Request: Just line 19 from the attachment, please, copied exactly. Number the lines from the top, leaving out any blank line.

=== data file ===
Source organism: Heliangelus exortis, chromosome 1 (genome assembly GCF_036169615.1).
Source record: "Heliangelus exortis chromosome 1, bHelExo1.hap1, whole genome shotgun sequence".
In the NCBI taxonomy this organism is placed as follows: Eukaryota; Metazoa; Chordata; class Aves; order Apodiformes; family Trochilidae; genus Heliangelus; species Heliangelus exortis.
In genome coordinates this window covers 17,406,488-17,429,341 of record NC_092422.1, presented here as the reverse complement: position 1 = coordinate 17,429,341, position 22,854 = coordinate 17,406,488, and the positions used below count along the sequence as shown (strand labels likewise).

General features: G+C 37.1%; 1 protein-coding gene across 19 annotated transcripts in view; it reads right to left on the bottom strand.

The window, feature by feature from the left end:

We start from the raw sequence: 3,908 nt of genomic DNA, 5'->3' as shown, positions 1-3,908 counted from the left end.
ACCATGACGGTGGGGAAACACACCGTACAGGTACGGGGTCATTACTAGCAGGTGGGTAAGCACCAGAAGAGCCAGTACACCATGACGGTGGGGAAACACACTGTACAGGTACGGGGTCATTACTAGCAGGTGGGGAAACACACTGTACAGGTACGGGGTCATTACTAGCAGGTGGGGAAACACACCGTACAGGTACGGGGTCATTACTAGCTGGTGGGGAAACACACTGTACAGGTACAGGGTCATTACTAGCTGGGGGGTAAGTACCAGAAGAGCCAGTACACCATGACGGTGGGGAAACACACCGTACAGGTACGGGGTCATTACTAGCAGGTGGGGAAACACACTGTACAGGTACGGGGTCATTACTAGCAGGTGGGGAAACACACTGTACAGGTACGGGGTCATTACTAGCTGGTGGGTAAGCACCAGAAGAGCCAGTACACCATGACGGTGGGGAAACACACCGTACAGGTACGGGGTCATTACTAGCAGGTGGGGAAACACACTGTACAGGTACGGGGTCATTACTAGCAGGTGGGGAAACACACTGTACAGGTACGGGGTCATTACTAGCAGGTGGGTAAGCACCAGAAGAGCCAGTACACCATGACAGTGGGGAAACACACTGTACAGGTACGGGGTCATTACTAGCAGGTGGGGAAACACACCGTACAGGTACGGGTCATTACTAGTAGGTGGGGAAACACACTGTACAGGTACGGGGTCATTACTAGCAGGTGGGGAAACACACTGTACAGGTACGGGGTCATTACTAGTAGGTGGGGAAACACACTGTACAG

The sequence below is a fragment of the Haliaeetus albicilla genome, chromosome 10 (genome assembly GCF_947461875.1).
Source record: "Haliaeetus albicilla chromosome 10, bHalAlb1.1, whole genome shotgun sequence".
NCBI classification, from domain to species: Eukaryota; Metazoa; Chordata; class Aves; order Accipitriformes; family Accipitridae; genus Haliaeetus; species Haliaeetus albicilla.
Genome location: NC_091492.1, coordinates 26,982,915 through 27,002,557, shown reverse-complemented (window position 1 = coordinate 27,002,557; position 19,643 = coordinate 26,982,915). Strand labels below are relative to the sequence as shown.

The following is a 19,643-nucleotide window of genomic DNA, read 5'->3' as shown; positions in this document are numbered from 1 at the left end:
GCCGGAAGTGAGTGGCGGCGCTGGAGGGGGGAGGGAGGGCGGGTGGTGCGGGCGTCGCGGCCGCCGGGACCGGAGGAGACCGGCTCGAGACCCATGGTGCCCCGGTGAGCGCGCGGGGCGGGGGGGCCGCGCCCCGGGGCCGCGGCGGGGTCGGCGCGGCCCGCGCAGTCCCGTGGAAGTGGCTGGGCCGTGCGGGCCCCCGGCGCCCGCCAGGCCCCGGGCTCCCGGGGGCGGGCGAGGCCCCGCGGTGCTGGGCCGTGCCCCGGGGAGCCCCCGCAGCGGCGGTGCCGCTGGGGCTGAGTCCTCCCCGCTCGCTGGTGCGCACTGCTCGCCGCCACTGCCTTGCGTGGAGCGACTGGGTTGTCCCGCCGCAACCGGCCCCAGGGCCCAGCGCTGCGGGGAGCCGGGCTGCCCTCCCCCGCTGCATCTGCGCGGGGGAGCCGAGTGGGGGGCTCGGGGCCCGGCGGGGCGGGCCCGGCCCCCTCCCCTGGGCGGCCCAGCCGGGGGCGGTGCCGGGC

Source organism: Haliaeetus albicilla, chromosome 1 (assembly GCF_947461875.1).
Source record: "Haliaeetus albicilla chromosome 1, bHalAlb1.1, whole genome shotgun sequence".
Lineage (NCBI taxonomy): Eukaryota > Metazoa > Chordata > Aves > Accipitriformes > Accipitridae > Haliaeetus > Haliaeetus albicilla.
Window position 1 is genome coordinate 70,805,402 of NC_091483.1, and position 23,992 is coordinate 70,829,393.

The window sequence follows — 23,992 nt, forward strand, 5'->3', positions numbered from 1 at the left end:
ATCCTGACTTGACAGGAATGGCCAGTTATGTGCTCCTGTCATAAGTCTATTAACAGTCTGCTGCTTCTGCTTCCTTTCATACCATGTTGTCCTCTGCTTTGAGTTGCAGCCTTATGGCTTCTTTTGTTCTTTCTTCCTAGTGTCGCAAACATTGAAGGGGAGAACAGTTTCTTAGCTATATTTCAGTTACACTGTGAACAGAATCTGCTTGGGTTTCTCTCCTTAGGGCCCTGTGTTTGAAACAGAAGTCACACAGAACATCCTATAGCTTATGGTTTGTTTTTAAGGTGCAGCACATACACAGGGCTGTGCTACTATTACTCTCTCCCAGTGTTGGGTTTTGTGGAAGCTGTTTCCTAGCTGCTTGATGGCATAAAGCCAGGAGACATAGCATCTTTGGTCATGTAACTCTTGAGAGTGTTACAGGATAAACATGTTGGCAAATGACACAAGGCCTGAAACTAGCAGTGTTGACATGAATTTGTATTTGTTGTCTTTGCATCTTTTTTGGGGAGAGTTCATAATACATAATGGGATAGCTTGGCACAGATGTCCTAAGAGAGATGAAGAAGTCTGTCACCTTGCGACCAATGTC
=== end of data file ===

The window sequence follows — 23,992 nt, forward strand, 5'->3', positions numbered from 1 at the left end: